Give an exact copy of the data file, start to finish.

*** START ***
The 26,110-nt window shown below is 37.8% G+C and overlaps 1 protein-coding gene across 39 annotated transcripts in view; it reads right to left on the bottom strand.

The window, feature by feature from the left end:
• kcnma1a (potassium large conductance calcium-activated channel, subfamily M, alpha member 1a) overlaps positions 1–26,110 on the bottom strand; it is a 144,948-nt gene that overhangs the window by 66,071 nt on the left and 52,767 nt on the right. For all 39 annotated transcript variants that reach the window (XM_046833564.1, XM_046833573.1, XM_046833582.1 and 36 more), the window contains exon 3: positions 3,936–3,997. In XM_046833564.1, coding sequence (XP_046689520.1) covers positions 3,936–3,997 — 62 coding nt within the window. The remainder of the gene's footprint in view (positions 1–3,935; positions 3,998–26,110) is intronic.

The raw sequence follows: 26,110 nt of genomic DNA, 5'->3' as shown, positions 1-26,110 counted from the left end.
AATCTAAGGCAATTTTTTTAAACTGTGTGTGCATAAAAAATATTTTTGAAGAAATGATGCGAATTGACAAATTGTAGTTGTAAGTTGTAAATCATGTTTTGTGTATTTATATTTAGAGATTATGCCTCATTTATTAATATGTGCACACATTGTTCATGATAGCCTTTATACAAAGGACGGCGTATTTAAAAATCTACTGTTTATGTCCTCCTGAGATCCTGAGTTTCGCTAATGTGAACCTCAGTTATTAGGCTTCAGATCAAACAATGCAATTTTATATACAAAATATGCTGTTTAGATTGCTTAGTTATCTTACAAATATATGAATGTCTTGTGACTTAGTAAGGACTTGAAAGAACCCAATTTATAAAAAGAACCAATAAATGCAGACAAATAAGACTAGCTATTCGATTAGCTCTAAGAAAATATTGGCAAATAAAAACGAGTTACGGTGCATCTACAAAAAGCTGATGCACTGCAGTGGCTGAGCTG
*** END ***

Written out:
The 26,110-nt window shown below is 37.8% G+C and overlaps 1 protein-coding gene across 39 annotated transcripts in view; it reads right to left on the bottom strand.

The window, feature by feature from the left end:
• kcnma1a (potassium large conductance calcium-activated channel, subfamily M, alpha member 1a) overlaps positions 1–26,110 on the bottom strand; it is a 144,948-nt gene that overhangs the window by 66,071 nt on the left and 52,767 nt on the right. For all 39 annotated transcript variants that reach the window (XM_046833564.1, XM_046833573.1, XM_046833582.1 and 36 more), the window contains exon 3: positions 3,936–3,997. In XM_046833564.1, coding sequence (XP_046689520.1) covers positions 3,936–3,997 — 62 coding nt within the window. The remainder of the gene's footprint in view (positions 1–3,935; positions 3,998–26,110) is intronic.

The raw sequence follows: 26,110 nt of genomic DNA, 5'->3' as shown, positions 1-26,110 counted from the left end.
AATCTAAGGCAATTTTTTTAAACTGTGTGTGCATAAAAAATATTTTTGAAGAAATGATGCGAATTGACAAATTGTAGTTGTAAGTTGTAAATCATGTTTTGTGTATTTATATTTAGAGATTATGCCTCATTTATTAATATGTGCACACATTGTTCATGATAGCCTTTATACAAAGGACGGCGTATTTAAAAATCTACTGTTTATGTCCTCCTGAGATCCTGAGTTTCGCTAATGTGAACCTCAGTTATTAGGCTTCAGATCAAACAATGCAATTTTATATACAAAATATGCTGTTTAGATTGCTTAGTTATCTTACAAATATATGAATGTCTTGTGACTTAGTAAGGACTTGAAAGAACCCAATTTATAAAAAGAACCAATAAATGCAGACAAATAAGACTAGCTATTCGATTAGCTCTAAGAAAATATTGGCAAATAAAAACGAGTTACGGTGCATCTACAAAAAGCTGATGCACTGCAGTGGCTGAGCTG